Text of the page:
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ARS Home » Research » Publications at this Location » Publication #32243



Submitted to: Misset World Poultry
Publication Type: Peer Reviewed Journal
Publication Acceptance Date: 6/1/1994
Publication Date: N/A
Citation: N/A

Interpretive Summary: Avian coccidiosis causes severe intestinal damage and $450 million in annual economic losses. Vaccines for coccidia are not available. Development of new control strategies are being investigated by ARS scientists. In this study, improvement of host immunocompetence through genetic selection is suggested as a control of coccidiosis. This is based upon the observation that performance-related traits such as reproduction, hatchability, growth rate, feed use efficiency, and body weight are influenced by the B-complex genes. This information will help to develop ways to genetically improve chicken stocks for better immunocompetence.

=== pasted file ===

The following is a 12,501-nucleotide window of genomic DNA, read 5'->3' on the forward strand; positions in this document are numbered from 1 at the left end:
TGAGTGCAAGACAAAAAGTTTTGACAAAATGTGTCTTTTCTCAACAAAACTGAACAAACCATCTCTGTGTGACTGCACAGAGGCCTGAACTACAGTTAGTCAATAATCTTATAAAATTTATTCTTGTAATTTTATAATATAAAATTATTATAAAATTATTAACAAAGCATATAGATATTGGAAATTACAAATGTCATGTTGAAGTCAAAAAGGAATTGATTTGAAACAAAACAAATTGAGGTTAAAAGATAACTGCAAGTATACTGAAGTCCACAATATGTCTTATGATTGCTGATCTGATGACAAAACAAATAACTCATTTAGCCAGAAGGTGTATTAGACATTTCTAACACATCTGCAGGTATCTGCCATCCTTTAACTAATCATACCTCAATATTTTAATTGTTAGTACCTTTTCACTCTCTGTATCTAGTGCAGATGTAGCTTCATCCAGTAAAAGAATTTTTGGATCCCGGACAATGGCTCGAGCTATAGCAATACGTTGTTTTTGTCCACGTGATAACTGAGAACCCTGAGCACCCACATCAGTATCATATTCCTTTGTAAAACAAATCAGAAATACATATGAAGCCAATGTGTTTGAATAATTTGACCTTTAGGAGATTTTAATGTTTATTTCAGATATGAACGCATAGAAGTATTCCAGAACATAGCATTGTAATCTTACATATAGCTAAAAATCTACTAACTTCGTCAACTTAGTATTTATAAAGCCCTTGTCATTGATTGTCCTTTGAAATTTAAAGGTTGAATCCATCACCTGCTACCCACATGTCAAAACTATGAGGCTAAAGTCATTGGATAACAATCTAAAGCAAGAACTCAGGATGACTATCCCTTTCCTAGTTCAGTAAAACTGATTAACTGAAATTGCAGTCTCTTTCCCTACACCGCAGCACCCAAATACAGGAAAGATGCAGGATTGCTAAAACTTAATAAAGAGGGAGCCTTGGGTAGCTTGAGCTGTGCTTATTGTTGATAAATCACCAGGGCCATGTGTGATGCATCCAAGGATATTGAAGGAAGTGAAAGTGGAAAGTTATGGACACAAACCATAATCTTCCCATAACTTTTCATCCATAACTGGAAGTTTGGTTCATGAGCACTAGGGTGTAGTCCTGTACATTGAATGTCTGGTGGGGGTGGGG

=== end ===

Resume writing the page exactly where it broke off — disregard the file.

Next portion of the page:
Technical Abstract: In view of the complexity of the parasite life cycle and the involvement of the immune response and host genetics, the development of an efficient control strategy against coccidia will probably require more than one mechanism. Furthermore, innate and acquired immunity to microbes depends upon host factors such as age, immune status, and genetic background of the host. The denoted factors can signicantly influence the effective operation of the immune system. The B-complex represents a significant host factor in production characters and disease resistance of chickens. Thus, chickens with a known B-genotype will have a predicatable level of immune competence and disease resistance for the relevant pathogens. However, other genes also have a profound effect on different aspects of the immune response and reproduction traits in chickens. Enhancement of natural immunity can be made possible through the injection of lymphokines, selective breeding of immunocompetent genetic stock, or the insertion of genes that enhance natural immunity of chickens. However, most efficient disease management may depend upon a combination of measures such as medication, vaccination, and genetic improvement.